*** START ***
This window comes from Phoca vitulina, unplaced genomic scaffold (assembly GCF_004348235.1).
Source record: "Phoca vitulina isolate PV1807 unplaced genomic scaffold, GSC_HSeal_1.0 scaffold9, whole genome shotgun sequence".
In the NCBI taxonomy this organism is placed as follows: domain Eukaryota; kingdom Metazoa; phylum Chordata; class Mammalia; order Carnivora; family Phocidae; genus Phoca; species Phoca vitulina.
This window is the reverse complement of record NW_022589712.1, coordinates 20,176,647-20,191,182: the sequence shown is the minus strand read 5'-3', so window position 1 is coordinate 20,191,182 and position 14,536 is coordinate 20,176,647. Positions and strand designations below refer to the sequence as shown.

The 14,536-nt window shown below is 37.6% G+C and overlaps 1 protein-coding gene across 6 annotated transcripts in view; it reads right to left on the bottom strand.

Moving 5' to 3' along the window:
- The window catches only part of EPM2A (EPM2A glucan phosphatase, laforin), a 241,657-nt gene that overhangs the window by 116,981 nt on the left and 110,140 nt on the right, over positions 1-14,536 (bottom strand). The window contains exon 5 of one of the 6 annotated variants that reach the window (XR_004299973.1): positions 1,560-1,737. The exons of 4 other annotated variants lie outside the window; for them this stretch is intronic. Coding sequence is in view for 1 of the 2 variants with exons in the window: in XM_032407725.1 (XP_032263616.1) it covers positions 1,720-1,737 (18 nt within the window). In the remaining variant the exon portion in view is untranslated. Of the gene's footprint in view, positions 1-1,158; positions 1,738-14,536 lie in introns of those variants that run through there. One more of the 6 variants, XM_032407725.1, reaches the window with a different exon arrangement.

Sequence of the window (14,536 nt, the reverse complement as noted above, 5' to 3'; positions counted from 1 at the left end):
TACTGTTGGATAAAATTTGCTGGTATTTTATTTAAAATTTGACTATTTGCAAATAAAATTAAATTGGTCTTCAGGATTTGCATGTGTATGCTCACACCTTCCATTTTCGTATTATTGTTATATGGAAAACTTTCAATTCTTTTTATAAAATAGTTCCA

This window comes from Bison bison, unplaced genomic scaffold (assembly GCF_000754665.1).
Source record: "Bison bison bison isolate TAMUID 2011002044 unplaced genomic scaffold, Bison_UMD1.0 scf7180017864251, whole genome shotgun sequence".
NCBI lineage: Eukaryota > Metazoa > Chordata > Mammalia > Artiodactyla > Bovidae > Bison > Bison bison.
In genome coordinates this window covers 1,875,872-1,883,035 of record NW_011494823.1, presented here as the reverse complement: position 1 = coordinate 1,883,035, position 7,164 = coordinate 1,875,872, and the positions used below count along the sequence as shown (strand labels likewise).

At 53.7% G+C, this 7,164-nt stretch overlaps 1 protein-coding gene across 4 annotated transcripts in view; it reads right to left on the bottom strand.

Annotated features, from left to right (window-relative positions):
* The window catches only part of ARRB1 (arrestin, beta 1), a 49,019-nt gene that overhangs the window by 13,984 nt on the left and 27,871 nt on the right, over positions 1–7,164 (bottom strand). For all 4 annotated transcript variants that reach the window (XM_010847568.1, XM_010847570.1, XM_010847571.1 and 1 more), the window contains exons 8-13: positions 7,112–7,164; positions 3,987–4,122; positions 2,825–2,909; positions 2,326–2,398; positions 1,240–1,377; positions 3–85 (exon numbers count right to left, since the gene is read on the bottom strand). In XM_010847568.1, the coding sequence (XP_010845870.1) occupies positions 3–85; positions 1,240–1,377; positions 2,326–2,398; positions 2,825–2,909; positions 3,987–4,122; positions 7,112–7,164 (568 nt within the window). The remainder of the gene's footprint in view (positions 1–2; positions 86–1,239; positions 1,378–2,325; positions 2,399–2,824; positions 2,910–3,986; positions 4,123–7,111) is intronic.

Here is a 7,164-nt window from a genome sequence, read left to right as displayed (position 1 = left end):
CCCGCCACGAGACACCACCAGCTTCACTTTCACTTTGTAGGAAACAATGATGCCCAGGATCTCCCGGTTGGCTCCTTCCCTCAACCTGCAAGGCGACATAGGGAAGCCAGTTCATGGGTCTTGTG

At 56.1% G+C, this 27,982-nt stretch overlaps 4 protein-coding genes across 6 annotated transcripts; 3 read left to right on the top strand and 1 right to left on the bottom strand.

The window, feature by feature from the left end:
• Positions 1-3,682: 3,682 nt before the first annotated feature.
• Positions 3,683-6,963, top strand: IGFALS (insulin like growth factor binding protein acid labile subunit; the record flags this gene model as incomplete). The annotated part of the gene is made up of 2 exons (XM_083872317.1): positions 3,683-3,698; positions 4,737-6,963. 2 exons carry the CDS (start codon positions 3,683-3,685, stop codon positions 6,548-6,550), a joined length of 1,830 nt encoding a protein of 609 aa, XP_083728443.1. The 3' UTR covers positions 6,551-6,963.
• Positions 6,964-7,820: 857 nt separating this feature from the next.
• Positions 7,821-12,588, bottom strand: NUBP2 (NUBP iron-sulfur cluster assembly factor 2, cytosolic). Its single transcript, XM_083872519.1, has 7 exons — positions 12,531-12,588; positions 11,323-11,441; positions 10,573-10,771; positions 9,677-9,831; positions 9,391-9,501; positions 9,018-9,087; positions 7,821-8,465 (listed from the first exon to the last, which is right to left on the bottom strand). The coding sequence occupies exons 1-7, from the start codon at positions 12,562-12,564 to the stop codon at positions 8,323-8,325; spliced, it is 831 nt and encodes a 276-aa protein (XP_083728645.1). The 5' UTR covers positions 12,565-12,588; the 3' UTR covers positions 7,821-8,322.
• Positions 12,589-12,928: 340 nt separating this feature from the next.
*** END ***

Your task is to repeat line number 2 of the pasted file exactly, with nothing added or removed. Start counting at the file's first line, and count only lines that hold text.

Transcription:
Source record: "Phoca vitulina isolate PV1807 unplaced genomic scaffold, GSC_HSeal_1.0 scaffold9, whole genome shotgun sequence".